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November 23, 2015

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Feature: batteries present significant fire safety risk

Fire crews tackle the huge blaze at Jayplas recycling plant in Smethwick. Photo: West Midlands Fire Service

Fire crews tackle the huge blaze at Jayplas recycling plant in Smethwick. Photo: West Midlands Fire Service

In recent years, waste recovery companies have seen an increase in lithium-ion batteries, which present a significant fire safety risk. Chris Jones explains why.

Lithium-ion (Li-ion) batteries have become an indispensable part of everyday life since their initial commercialisation in the 1990s.

Subsequent technological advancements in composition and production have meant that Li-ion batteries are present in many everyday objects from mobile phones and laptops to robotic hoovers and remote control cars.

They are also finding uses in much more power intensive applications such as electric vehicles and energy storage. It is widely forecast that society’s use of the Li-ion battery will almost certainly continue to grow for the foreseeable future.

However, along with all the benefits, the technology can deliver catastrophic failings. Li-ion batteries pose a genuine fire safety risk due to their flammable components and high energy density when subject to external forces or damage.

The most common failure of Li-ion batteries is through ‘thermal runaway’, when chemical reactions within the battery result in substantial heating of the battery cell and therefore accelerate chemical reactions causing more heating (up to 900°C).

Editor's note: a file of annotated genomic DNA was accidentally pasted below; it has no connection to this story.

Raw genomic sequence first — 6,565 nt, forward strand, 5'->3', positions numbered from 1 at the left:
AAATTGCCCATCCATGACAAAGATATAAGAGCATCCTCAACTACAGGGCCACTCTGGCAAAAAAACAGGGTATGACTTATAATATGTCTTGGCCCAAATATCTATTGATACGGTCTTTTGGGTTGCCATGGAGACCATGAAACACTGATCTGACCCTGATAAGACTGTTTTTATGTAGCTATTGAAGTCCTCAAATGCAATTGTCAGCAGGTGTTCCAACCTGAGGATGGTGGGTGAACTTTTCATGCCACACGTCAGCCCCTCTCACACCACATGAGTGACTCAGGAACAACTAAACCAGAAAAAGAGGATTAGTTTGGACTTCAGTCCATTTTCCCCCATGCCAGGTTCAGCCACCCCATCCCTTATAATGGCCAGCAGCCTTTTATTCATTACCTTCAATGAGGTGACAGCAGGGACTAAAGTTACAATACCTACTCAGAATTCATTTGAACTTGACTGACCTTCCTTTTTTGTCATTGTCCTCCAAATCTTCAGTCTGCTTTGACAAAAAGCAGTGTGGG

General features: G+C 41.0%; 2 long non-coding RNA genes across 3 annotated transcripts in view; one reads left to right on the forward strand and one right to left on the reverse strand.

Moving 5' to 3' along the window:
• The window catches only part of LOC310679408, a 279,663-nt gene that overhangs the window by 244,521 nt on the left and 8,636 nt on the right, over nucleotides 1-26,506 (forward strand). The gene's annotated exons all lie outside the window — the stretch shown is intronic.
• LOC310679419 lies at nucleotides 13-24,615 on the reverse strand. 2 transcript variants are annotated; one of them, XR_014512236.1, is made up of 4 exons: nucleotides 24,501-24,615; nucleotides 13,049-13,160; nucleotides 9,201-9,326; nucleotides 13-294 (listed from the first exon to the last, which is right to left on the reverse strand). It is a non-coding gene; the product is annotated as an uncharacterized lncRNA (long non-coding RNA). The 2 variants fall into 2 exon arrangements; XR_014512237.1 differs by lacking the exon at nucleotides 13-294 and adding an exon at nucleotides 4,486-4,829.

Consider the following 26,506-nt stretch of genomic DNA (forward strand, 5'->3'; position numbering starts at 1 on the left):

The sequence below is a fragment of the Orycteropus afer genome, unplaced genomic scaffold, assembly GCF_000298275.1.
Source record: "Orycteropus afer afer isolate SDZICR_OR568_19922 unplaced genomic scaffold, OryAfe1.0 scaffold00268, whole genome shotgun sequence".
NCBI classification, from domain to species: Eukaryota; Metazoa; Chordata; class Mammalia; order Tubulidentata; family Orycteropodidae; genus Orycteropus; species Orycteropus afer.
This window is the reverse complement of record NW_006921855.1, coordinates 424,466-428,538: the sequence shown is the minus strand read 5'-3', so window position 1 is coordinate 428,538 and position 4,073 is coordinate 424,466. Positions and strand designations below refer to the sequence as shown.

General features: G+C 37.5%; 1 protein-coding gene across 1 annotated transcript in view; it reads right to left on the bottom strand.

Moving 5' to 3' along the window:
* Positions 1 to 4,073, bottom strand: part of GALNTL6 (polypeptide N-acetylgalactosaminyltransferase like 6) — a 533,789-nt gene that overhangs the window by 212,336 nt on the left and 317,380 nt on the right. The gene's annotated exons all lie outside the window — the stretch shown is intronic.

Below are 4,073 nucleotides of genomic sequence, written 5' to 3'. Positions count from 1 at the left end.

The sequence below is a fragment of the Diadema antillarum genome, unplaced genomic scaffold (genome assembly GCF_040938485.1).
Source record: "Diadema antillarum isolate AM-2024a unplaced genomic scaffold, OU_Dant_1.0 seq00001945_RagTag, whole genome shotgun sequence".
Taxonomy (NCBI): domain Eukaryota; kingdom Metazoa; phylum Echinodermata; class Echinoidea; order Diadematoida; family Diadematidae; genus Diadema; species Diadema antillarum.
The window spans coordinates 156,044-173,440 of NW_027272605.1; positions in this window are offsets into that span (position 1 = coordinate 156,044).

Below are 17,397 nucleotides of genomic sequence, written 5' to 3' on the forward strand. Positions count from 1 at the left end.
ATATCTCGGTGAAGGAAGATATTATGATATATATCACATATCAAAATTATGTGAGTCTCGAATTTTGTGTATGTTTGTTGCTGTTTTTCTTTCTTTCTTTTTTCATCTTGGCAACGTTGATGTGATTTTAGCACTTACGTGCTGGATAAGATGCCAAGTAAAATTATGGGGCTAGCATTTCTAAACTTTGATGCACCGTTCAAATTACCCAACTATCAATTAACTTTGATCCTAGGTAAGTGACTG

This process has even been demonstrated on TV by survivalist Bear Grylls, who revealed how to use a Li-ion battery from a mobile phone as a pocket firework in a survival scenario.

In order to prevent such cataclysmic failings occurring on a daily basis, manufacturers segregate and store Li-ion batteries in protective materials such as bubble wrap or metal casings to reduce the risk of mechanical abuse resulting in fires.

Despite these efforts, there have been many reported incidences of Li-ion battery failures, which have resulted in thermal runaway – with many well-documented examples showcasing spontaneous combustion.

When appliances, or their Li-ion batteries, reach the end of their useful life they are often recycled incorrectly or disposed of in municipal waste. This creates great difficulty for the recycling industry as detection and separation of Li-ion batteries is searching for the proverbial needle in the haystack.

Unfortunately, there appears to be no proven ‘off the shelf’ method for detection and separation of Li-ion batteries in waste and therefore the waste industry is entering uncharted territory.

Once within the recovery and recycling system, processing often involves heavy machinery and high physical impacts such as shredding, leading to significant potential for mechanical damage and subsequent thermal runaway of any

Li-ion batteries present and consequently a scorching fire. The presence of other combustible material in the system leads to the prospect of Li-ion battery fires initiating greater secondary waste fires, which are potentially putting lives at risk and causing damage to facilities.

In order to manage the risk of Li-ion battery-induced fires across the recycling industry it is imperative that we look to a multi-strand approach, working with the battery manufacturers, product users and the recycling industry.

Product designers need to enhance the identification and safety of their products, while increasing communications will look to heighten the public awareness of the impacts of incorrectly segregating waste. The recycling sector can focus on enhancing its technology offerings to identify prohibitive items in waste streams.

Chris Jones is chair of the Waste Industry Safety & Health Forum (WISH)

WISH has issued guidance below. Also, see below for examples of where lithium batteries have caused significant problems


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